Ask Elizabeth: Last Christmas I Gave You My Heart

Elizabeth Brennan

I can’t believe how quickly the year has gone by – yet, coincidentally, dragged on as well. Another Christmas almost here – another festive time on my own.

My partner of eight years virtually walked out a week before Christmas 2013. She barely said a word- gave no explanation. For sure, things had not been going all that well for some time, but still – I really don’t know why she left. And here I am facing another Christmas on my own. I am fearful. I am lonely. I don’t want to spend the rest of my life on my own – but how, where, do I find another partner? How do I allow myself to open up to the risk of another loss? Will I ever be able to love so fully again?

Not-so-happy Chris

The consequential emotional upheavals – as well as physical costs – of a relationship breakup are the same as in all incidents of loss and, as a result, require us to enter into the grief process in order for healing to be experienced and such healing is only possible after resolution.

We need to accept that when a relationship has broken down, for whatever reason, we experience a death; death of hope. And all deaths need to be grieved. And grief is a process. And the process is not about laying blame. That is something we have to let go of: blame and the clamorous desire for explanation.

In all instances of loss, there is first shock and denial. Shock helps us to get through the first days/weeks/months of physical and mental pain. Shock protects us from ourselves. But, eventually, we need to move on, to abandon denial. Depression and despair may follow – it may have even been embedded in the first stage. Again, a natural process.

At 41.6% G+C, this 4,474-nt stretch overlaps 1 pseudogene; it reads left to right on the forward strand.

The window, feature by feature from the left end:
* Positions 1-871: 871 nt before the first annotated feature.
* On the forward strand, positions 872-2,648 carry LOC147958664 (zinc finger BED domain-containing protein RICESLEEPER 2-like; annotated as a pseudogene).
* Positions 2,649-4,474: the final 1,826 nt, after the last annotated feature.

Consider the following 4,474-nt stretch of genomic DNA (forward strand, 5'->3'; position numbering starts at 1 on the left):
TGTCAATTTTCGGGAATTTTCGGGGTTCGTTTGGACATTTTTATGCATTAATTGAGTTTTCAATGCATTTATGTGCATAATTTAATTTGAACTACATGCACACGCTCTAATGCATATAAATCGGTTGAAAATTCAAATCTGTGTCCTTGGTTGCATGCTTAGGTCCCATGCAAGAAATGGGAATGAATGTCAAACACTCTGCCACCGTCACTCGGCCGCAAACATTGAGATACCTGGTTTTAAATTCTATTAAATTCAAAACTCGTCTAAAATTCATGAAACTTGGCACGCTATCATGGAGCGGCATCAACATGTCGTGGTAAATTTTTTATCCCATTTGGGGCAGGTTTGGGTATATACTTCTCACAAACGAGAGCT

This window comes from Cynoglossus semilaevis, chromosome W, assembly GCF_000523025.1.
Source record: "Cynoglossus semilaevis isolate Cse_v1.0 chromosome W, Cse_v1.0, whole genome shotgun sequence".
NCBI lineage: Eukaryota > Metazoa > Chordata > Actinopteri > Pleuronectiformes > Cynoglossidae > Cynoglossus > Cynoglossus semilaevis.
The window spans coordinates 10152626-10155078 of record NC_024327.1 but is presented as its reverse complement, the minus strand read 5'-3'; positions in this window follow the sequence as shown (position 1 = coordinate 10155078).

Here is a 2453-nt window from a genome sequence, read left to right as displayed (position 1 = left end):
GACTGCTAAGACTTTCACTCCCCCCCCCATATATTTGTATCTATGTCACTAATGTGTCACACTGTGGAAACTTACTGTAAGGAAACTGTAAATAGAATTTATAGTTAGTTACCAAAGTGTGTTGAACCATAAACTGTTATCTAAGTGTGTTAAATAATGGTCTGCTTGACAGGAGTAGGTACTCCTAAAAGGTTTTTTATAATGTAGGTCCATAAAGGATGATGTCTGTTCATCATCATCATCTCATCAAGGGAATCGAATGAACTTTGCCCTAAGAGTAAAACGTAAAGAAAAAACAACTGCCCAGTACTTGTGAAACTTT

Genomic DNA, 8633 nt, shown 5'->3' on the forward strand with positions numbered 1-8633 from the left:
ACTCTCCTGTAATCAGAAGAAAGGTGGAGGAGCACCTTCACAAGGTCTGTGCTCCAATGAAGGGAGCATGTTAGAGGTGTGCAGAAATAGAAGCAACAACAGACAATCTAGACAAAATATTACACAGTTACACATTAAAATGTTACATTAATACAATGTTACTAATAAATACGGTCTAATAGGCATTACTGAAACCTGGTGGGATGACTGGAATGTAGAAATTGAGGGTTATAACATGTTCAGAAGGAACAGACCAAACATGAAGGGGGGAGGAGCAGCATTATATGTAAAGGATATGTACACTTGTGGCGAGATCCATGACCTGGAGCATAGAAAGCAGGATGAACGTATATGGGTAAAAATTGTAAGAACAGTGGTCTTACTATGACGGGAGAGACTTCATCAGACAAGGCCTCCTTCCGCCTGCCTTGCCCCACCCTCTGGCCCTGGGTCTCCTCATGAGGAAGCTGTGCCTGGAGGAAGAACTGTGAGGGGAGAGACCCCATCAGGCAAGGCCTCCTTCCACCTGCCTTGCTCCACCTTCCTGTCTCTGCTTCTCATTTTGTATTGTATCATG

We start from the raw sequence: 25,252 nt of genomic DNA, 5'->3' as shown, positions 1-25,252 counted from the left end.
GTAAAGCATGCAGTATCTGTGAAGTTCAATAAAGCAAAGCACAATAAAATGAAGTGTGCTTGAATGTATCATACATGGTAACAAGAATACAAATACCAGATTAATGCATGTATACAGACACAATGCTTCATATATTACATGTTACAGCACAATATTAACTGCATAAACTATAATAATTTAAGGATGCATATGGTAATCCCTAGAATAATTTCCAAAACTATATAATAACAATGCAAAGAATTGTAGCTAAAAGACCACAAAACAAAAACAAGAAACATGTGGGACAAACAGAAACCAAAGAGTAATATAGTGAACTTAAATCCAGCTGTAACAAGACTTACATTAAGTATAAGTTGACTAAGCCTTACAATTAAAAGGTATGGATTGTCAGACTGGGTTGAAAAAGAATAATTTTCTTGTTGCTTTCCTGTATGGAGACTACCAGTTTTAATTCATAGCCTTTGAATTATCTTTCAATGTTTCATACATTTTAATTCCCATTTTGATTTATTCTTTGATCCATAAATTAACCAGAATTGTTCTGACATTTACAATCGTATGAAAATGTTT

We need to give ourselves permission to be saddened by the loss. Yet again, these stages may be aggravated by anger. Do we give ourselves permission to be angry? Do we accept that anger is not a dirty word; that anger is not something to be avoided but rather entered into; that anger is our in-built smoke alarm alerting us to the fact that something needs to be attended to, the primary emotions below the anger: confusion, fear, doubt, anxiety, sadness?

When we allow ourselves to move freely through these first three stages of the grief process, we are more easily able to move onto the last two stages: acceptance and resolution.

It is here that we are able to release any need for blame; it is here that we are free to ask the question: What part did I play in the breakup of the relationship? What unrealistic expectations did I take into the union? What changes may I need to undergo, to be open to? It is only when these questions are given a voice and dealt with that we find peace: acceptance that none of us are perfect, that we cannot look to another for perfection; that no one person will ever meet all our needs; that relationships are built on a willingness to take risks, to be open, to be vulnerable.

Maybe you can use this festive time as a time of healing. Instead of allowing your fears to weigh you down, keep you in hades, use them as leaven to rise up, to embolden you to enter into the process of grief and its ultimate resolution and new beginnings. Look to the New Year as one full of promise. Enter the process and that is something I can promise you: acceptance, resolution … and ultimate freedom. The freedom to be truly the person you are – one who is ready for a new, life-enriching relationship that values the personhood of each individual with all their frailties and strengths.

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